From Publishing Perspectives:
In what has developed as a healthy debate, the Translators Association and the Society of Authors in the United Kingdom have stepped forward to take an eloquent stand on issues of race and access to work and opportunity in their profession.
. . . .
Briefly, the translators are writing to two points deeply important to workers across all the creative industries, fully inclusive of both international book publishing and literary translation.
- First, they argue that anyone can translate anyone. That is to say, the rejection of one or another translator based on a factor such as race is, they say, unacceptable. (If you’ve ever stopped to admire how deftly a male translator like David Hackston can handle the most sensitive work of a female author like Finland’s Katja Kettu in The Midwife (Amazon Crossing, 2016), you know what they’re talking about). The translators write, “We believe an individual’s identity should never be a limiting factor.”
- Second, the translators are addressing “structural racism and access to publishing” on a wider scale. As they phrase it, this involves “the urgent need for more openness and opportunities in publishing, more visibility of translators of color and more proactive intervention to help dismantle the institutional barriers faced by early-career translators.”
If anything, the arrival of this inflection point represents a kind of backfire on an attempt to impose limitations on literary work. And for those of us who know translators and work with them or cover their work, the moment is exhilarating because this discussion puts them at centerstage, for once, not cordially shooed to the sidelines.
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You may recall that in the January 20 inauguration in Washington of Joe Biden as the United States’ new president, the activist poet Amanda Gorman delivered her inaugural poem, The Hill We Climb.
When the Dutch publisher Meulenhoff in Amsterdam was preparing to have its Dutch edition of The Hill We Climb translated, it recommended to Gorman that the translation be made by Marieke Lucas Rijneveld. As Publishing Perspectives readers know, Rijneveld is the gifted author of De avond is ongemak (The Discomfort of Evening). Its English translation by Michele Hutchison won the 2020 International Booker Prize. The Discomfort of Evening is published in the United Kingdom by Faber & Faber, and in the United States by Graywolf.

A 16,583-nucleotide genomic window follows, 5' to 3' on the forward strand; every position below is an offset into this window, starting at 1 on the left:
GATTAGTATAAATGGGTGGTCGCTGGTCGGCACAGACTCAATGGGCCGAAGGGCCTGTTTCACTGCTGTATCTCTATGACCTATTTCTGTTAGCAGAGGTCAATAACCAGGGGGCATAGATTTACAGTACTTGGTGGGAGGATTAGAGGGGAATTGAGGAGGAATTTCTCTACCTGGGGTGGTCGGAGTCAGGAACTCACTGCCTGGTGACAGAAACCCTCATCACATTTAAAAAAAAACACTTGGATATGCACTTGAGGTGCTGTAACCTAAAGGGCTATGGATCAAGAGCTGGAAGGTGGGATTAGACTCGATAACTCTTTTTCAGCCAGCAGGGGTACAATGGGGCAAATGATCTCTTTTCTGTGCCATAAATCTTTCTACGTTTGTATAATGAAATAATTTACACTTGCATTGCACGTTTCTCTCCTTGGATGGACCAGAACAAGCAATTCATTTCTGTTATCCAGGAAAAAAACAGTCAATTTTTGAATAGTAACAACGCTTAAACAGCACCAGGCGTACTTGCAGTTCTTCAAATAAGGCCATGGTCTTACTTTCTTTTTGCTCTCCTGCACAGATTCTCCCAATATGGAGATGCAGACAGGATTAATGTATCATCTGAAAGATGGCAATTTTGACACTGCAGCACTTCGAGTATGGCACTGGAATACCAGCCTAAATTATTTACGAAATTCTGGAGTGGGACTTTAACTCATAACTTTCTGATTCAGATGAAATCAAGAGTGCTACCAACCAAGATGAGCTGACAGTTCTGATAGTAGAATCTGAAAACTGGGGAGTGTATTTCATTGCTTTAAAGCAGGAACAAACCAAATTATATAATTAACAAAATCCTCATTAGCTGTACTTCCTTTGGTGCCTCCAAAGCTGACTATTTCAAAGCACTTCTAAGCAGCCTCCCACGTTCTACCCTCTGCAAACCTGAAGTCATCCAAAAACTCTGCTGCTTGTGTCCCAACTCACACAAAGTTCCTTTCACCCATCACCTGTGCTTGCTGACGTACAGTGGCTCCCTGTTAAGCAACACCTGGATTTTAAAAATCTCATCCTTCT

Rijneveld, at 29, is the youngest author to have won the International Booker, and her book is the first debut effort to find top favor with the jury.
An objection to Rijneveld’s selection to translate Gorman, however, came from journalist Janice Deul in a piece at deVolkskrant. Deul, as Anna Holligan wrote from The Hague for BBC News last month, argued that a white translator for Gorman’s work was wrong.
In her column of February 25, Deul wrote, “Isn’t it—to say the least—a missed opportunity to hire Marieke Lucas Rijneveld for this job? … white, non-binary, has no experience in this field, but according to Meulenhoff still the ‘dream translator’?” (Rijneveld identifies as non-binary and prefers the pronouns they and them.)
“Nothing to the detriment of Rijneveld’s qualities,” Deul wrote, emphases hers, “but why not opt for a translator who—just like Gorman—is a spoken word artist, young, woman, and: unapologetically Black ? We … are blind to the spoken word talent in [our] own country.”
Rijneveld would end up withdrawing from the Gorman translation assignment.
. . . .
Rijneveld’s step-aside from the translation work on Gorman was followed by news that the Catalan translator Victor Obiols, as he described it, was informed that his finished translation would not be used because, being a white man, he “was not suitable to translate it,” as reported by Sindya Bhanoo at the Washington Post on March 25.
Link to the rest at Publishing Perspectives
Yet another problem facing traditional publishing. Fortunately, there is an alternative.
PG wonders whether anyone thought to ask the author of The Hill We Climb, Ms. Gorman, who she would like to have translate her poem into Dutch and whether she thought the translator should be an African-American like she is or whether a translator who is any other color that the large majority of the Dutch population would do.
PG recalls a friend he worked with many years ago who was Nigerian and had received his undergraduate degree from a Nigerian university and his MBA from a very good school in Chicago.
PG’s friend said he felt no affinity for anyone he had met in the large African-American community in Chicago. For him, the culture and values of Nigeria and the culture of the African-American community to which he had been exposed differed in many significant ways. They were not the same as all.
The roots of Nigerian culture reach back to a time when the Roman Empire was also developing. Islam reached Nigeria long before any European explorers and Christian missionaries appeared.
Suffice to say, culture and skin color/race are two different things. Russia has a different culture than France. Japan has a different culture than China. Scotland and Canada have different cultures than the United States.
So, who’s a better translator of a wonderful poem written by an African-American into Dutch – someone with a skin color other than white or someone who is experienced with the nuances of both the English and Dutch languages?
PG will conclude with an excerpt from Ms. Gorman’s poem which, to him, seemed apt for this discussion.
We are striving to forge a union with purpose,Amanda Gorman, “The Hill We Climb”
to compose a country committed to all cultures, colors, characters and
conditions of man.
And so we lift our gazes not to what stands between us,
but what stands before us.
We close the divide because we know, to put our future first,
we must first put our differences aside.
We lay down our arms
so we can reach out our arms
to one another.